Feb. 11 (UPI) -- Light pollution now affects much of the globe -- and most of the planet's most important wildlife areas, according to new research.
As the new research reveals, light can reach habitat far from human settlements. When it's reflected and refracted in the atmosphere, light beams can travel long distances. This type of light, called "skyglow," impacts some two-thirds of Earth's Key Biodiversity Areas, as defined by the International Union for the Conservation of Nature.
Species living in more than half of the planet's Key Biodiversity Areas are living beneath artificially brightened night skies.
Previous studies prove light pollution can alter the behavior of specific species and impact entire ecosystems.
"These results are troubling because we know many species can respond even to small changes in night-time light," Jo Garrett, postdoctoral researcher at the University of Exeter, said in a news release. "Night-time lighting is known to affect microbes, plants and many groups of animals such crustaceans, insects, fish, amphibians, reptiles, birds and mammals."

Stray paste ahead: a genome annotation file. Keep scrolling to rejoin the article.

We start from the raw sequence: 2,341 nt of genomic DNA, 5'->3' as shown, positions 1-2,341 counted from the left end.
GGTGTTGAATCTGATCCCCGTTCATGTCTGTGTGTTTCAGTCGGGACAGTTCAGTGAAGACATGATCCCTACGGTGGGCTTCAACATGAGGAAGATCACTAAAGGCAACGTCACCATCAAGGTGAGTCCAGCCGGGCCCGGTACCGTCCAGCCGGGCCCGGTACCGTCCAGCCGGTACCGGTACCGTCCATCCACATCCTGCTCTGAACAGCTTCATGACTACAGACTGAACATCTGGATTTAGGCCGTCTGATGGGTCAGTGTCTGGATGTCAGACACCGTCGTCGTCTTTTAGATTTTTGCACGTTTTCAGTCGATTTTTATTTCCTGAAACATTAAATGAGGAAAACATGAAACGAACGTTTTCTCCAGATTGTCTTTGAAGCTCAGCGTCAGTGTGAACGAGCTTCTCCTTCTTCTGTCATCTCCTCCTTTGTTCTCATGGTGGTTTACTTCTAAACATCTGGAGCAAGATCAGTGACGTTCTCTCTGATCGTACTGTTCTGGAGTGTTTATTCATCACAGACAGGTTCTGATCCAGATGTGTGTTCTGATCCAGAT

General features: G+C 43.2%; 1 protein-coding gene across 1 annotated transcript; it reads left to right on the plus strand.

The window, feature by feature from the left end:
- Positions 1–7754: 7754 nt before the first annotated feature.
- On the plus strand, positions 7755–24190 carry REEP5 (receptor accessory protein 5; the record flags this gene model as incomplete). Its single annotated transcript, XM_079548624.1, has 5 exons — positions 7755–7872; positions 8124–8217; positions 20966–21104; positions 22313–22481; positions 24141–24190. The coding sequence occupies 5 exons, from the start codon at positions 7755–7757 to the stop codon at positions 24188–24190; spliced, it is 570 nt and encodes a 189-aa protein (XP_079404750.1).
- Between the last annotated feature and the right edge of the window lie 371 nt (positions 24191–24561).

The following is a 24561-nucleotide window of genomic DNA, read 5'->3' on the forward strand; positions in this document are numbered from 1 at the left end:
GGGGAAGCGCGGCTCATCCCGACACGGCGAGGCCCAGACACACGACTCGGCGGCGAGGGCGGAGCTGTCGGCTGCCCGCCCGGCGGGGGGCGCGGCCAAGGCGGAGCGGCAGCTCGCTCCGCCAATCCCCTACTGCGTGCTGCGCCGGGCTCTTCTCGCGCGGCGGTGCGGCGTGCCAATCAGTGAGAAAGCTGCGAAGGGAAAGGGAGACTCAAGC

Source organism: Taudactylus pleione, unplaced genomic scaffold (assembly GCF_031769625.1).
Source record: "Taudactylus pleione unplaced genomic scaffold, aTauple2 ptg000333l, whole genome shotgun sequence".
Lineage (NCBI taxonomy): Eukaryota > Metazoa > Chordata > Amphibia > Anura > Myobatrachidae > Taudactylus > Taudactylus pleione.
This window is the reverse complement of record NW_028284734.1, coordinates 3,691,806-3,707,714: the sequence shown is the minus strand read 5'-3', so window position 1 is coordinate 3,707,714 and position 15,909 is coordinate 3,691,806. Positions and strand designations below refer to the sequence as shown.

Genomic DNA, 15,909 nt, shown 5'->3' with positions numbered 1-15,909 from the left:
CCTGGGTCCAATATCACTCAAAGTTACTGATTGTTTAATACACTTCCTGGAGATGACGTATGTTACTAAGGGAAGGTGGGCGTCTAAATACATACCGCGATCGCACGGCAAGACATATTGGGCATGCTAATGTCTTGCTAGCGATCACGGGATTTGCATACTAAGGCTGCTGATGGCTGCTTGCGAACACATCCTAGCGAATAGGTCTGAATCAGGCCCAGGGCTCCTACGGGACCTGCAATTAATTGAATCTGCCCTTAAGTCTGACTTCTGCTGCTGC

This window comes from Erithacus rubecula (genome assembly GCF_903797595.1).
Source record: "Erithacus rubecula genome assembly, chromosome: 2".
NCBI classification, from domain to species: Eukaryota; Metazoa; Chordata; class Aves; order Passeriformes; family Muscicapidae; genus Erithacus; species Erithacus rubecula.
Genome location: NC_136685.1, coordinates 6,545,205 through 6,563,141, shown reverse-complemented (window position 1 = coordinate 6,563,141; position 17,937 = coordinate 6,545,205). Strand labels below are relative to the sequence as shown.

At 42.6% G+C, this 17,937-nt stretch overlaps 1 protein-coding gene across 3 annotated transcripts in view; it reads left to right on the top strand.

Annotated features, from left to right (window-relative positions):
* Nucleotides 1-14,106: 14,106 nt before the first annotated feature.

Light pollution can affect the timing of when plants put out leaves and open their flowers. Often, birds begin singing earlier in the day in places featuring artificial light. Light-induced changes in microbial behavior can alter the cycling of carbon and other organic compounds.
Scientists quantify light pollution by the amount of artificial light present, as well as by how far the artificial light extends above the horizon. Skies with light pollution extending across the entirety of the sky are said to be polluted to the "zenith."
According to the latest analysis, published this week in the journal Animal Conservation, more than 20 percent of of the Key Biodiversity Areas feature skies polluted to the zenith. More than half of the wildlife areas in the Middle East are polluted to the zenith. Europe and the Caribbean also feature night skies heavily polluted by artificial light.
As developing economies continue to grow across Asia, South America, the Middle East and Africa, home to large swaths of biodiverse habitat, light pollution levels are likely to increase.
"Skyglow could be reduced by limiting outdoor lighting to levels and places where it is needed, which would also result in considerable cost savings and lower energy use," said Exeter professor Kevin Gaston.